In cycling the gold standard of measurement is power which is objective. Secondary, or ideally in conjunction with this metric is heart rate. Input and output will show you the work and how you’re responding. Speed is a terrible metric to use. There is little reason for a triathlete to look at speed unless they have some sort of bet riding on the line.
Use power and heart rate during training. During your race, go primarily by heart rate and have a power range your will seek to adhere to instead of arbitrary magical number.
There are also a few practical details to adhere to in order to make sure you can trust your data:
- Always zero your power meter. Failing to do so with make your data invalid and invariably lead to the aforementioned “I once did something I didn’t really do” scenario.
- Select include zeros in your measuring device. Sure, it looks cooler to have a higher number without zeros but the fact is you did coast so it’s telling you a white lie.
- “Keep your power curve clean” by only including data from one recording device. Many devices are precise to themselves but their accuracy from one to another varies. It does you no good to hit 200 watts on a 20 minute benchmark effort, then hit 220 watts on your indoor trainer. Not only are you not necessarily not better, you won’t even know if you’re better which can be worse.
While the technology exists to track every lap of your swim, to utilize drill mode, to play swim GOLF with reckless abandon without having to count strokes, and myriad other functions, do you really need it? Let’s be honest. It’s anathema to suggest to a ‘real’ swimmer that they use a swim watch. So I would say it depends. I don’t usually a push using a watch to a former high school or college swimmer who can lap me on a 200. But using the basic functions of a swim watch can help you drive yourself to work towards continuous improvement.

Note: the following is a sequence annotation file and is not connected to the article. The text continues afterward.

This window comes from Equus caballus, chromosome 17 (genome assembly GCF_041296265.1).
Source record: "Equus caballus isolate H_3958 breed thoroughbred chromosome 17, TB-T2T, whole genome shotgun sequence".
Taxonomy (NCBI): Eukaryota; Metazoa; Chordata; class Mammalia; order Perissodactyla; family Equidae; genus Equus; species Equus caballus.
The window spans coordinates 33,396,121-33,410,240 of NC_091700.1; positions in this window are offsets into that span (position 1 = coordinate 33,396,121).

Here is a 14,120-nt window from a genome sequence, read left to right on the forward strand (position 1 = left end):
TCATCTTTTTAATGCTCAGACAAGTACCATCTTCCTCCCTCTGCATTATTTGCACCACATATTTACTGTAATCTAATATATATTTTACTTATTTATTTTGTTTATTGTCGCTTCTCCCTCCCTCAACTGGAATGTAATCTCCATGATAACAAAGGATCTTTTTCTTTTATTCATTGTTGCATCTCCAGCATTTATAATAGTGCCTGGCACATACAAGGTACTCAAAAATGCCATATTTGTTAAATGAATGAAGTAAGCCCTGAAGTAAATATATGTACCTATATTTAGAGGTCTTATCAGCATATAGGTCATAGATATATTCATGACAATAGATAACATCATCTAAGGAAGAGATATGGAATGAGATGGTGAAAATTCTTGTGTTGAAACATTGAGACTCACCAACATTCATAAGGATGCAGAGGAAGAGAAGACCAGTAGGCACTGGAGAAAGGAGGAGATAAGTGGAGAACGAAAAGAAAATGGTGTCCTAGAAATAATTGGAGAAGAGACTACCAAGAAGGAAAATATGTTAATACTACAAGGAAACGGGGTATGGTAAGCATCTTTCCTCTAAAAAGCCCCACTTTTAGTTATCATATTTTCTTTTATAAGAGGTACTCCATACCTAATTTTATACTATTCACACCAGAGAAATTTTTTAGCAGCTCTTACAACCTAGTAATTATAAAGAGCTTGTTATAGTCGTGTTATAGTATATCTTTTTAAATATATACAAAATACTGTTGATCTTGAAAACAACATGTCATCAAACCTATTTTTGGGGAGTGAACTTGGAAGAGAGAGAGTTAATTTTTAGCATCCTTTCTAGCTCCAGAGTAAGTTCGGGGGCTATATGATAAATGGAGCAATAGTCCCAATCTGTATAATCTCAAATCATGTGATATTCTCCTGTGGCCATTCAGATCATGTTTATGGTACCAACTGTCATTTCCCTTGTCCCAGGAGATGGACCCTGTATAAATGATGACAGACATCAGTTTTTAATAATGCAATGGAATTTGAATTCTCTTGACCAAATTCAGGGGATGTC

If you swim alone alone and tend to be the type of person who times hundreds by gazing at a distant wall clock with foggy goggles after leaving on the :37, then reports their 100s as ‘about’ 1:30’s, then you could probably benefit from a swim watch. If you swam as a kid and can recite your lifetime PRs in different age groups and regularly swim in a masters or other structured program with other motivated adults, then it might not be necessary.
Running watches have come a long way since the original Garmin and are a pretty common technology for runners whether they consider themselves ‘serious’ or not. I will typically advise competitive people to ditch the watch if they tend to worry about hitting a certain pace on their easy runs. I love it, but it can be bad if you tend to get overly caught up in running faster than your friends. Run easy without fear. And don’t be the person who has to explain why they’re not hitting their race pace on easy run in the title of their workout session.
So while the technology is out there to track literally every step, stroke, heartbeat, mile, etc., it’s not of equal importance. Take the time to truly look at what data is important, and how you mentally and physically respond to using data. Meaningful data collection and analysis can drive your performance to a new level.